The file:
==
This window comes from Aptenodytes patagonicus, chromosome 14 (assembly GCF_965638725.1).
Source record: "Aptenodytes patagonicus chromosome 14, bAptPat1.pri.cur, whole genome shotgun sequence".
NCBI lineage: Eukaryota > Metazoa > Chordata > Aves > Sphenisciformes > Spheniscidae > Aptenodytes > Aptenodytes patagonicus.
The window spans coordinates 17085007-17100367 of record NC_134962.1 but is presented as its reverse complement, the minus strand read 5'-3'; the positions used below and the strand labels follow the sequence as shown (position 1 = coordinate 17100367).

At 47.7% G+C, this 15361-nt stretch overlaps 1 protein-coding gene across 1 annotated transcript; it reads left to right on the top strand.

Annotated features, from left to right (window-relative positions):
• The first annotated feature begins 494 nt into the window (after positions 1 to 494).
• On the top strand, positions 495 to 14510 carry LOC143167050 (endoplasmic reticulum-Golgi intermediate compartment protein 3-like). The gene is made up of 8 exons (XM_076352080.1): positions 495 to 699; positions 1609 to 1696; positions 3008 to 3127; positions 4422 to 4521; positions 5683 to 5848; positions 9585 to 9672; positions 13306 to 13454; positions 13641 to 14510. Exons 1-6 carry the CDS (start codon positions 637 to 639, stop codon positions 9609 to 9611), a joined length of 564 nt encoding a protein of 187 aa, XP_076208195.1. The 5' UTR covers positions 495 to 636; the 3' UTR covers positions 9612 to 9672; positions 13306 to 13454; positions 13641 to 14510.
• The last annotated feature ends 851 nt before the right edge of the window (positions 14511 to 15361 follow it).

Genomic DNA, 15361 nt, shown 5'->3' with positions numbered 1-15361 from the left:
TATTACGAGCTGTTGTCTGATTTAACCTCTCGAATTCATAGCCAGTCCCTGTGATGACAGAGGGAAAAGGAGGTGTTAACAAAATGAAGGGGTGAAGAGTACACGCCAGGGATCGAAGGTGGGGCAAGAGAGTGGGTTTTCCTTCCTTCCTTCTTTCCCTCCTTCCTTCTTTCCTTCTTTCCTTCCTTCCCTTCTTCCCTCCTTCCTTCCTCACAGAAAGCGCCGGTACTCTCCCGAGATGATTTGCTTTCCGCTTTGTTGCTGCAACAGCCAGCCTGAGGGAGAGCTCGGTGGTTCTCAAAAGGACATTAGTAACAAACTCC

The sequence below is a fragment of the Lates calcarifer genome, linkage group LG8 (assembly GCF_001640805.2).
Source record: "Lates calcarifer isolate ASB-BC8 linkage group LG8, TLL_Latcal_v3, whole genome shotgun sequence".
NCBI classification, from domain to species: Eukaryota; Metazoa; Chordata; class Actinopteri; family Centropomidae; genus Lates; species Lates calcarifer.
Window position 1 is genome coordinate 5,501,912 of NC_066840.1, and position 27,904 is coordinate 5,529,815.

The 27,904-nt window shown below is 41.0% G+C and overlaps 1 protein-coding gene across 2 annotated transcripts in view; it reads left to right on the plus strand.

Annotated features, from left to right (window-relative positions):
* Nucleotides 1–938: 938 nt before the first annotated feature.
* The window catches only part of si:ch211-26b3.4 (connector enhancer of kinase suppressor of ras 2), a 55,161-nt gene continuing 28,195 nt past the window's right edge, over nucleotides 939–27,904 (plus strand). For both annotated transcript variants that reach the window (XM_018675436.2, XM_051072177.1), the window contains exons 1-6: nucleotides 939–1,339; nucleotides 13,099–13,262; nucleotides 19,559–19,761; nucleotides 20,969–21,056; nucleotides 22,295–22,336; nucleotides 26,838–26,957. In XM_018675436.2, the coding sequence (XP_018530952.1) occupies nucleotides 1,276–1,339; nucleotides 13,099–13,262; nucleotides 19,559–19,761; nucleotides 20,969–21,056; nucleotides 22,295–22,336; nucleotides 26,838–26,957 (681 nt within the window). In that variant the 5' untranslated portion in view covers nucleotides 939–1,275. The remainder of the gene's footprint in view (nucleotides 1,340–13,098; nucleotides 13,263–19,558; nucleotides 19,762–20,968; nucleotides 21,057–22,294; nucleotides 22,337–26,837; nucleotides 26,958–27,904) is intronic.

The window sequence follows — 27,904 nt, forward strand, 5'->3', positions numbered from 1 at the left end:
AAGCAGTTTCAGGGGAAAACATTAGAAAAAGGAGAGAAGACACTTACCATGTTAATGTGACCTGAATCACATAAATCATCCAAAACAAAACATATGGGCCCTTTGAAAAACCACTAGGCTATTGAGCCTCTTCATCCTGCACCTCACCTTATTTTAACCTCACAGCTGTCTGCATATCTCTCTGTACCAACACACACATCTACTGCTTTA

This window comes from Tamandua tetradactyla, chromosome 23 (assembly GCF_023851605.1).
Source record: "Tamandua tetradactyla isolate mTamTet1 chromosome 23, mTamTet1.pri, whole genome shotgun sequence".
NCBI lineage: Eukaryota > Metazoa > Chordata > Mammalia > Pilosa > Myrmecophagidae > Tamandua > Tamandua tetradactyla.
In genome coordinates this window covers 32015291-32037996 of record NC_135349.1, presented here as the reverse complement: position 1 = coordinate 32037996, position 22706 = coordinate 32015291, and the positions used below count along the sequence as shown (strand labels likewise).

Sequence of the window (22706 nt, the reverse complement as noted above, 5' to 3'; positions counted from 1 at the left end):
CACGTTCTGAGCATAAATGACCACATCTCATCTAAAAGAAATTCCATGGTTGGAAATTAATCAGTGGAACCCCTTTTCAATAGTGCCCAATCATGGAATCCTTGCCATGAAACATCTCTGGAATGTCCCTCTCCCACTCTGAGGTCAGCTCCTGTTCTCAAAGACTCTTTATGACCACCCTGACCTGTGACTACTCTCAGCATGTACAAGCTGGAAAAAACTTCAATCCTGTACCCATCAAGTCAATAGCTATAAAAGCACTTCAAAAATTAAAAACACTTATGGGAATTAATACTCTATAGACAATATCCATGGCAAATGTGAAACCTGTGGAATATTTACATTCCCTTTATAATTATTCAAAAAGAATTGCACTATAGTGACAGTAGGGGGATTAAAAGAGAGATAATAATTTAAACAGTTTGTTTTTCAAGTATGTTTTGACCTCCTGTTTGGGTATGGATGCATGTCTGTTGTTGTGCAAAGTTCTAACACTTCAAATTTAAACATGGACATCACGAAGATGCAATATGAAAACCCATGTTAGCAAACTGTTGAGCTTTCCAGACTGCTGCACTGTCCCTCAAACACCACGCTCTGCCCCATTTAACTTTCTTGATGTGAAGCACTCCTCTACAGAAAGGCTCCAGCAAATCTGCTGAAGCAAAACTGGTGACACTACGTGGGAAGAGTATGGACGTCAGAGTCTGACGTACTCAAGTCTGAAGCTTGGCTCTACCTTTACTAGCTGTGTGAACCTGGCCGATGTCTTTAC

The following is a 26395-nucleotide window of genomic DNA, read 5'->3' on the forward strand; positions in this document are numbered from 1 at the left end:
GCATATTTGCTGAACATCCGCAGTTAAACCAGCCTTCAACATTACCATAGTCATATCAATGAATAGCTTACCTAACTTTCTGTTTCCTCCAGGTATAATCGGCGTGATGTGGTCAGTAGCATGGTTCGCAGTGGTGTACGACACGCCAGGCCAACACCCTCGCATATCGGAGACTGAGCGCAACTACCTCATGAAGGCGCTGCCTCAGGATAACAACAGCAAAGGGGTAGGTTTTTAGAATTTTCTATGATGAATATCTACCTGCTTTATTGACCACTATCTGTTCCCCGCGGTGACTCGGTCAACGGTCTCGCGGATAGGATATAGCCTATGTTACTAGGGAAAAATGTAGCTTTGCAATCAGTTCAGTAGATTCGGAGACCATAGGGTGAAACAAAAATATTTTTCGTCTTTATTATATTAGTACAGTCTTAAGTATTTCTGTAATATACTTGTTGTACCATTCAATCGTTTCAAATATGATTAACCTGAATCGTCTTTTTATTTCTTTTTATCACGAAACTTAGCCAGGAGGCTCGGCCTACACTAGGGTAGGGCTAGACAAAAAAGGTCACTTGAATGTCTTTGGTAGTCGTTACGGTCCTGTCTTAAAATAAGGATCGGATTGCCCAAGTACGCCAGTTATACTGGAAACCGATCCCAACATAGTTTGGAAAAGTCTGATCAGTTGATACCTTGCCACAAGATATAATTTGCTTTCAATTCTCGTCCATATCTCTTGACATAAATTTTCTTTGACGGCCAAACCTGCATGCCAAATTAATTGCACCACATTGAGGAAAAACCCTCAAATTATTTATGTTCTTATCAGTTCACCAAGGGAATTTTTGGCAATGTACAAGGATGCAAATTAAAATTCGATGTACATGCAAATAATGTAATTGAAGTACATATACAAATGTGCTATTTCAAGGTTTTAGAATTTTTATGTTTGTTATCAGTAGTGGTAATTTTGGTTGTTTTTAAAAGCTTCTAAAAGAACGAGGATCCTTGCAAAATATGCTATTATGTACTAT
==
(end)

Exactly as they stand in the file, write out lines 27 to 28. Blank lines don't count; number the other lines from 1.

CACGTTCTGAGCATAAATGACCACATCTCATCTAAAAGAAATTCCATGGTTGGAAATTAATCAGTGGAACCCCTTTTCAATAGTGCCCAATCATGGAATCCTTGCCATGAAACATCTCTGGAATGTCCCTCTCCCACTCTGAGGTCAGCTCCTGTTCTCAAAGACTCTTTATGACCACCCTGACCTGTGACTACTCTCAGCATGTACAAGCTGGAAAAAACTTCAATCCTGTACCCATCAAGTCAATAGCTATAAAAGCACTTCAAAAATTAAAAACACTTATGGGAATTAATACTCTATAGACAATATCCATGGCAAATGTGAAACCTGTGGAATATTTACATTCCCTTTATAATTATTCAAAAAGAATTGCACTATAGTGACAGTAGGGGGATTAAAAGAGAGATAATAATTTAAACAGTTTGTTTTTCAAGTATGTTTTGACCTCCTGTTTGGGTATGGATGCATGTCTGTTGTTGTGCAAAGTTCTAACACTTCAAATTTAAACATGGACATCACGAAGATGCAATATGAAAACCCATGTTAGCAAACTGTTGAGCTTTCCAGACTGCTGCACTGTCCCTCAAACACCACGCTCTGCCCCATTTAACTTTCTTGATGTGAAGCACTCCTCTACAGAAAGGCTCCAGCAAATCTGCTGAAGCAAAACTGGTGACACTACGTGGGAAGAGTATGGACGTCAGAGTCTGACGTACTCAAGTCTGAAGCTTGGCTCTACCTTTACTAGCTGTGTGAACCTGGCCGATGTCTTTAC

The following is a 26395-nucleotide window of genomic DNA, read 5'->3' on the forward strand; positions in this document are numbered from 1 at the left end: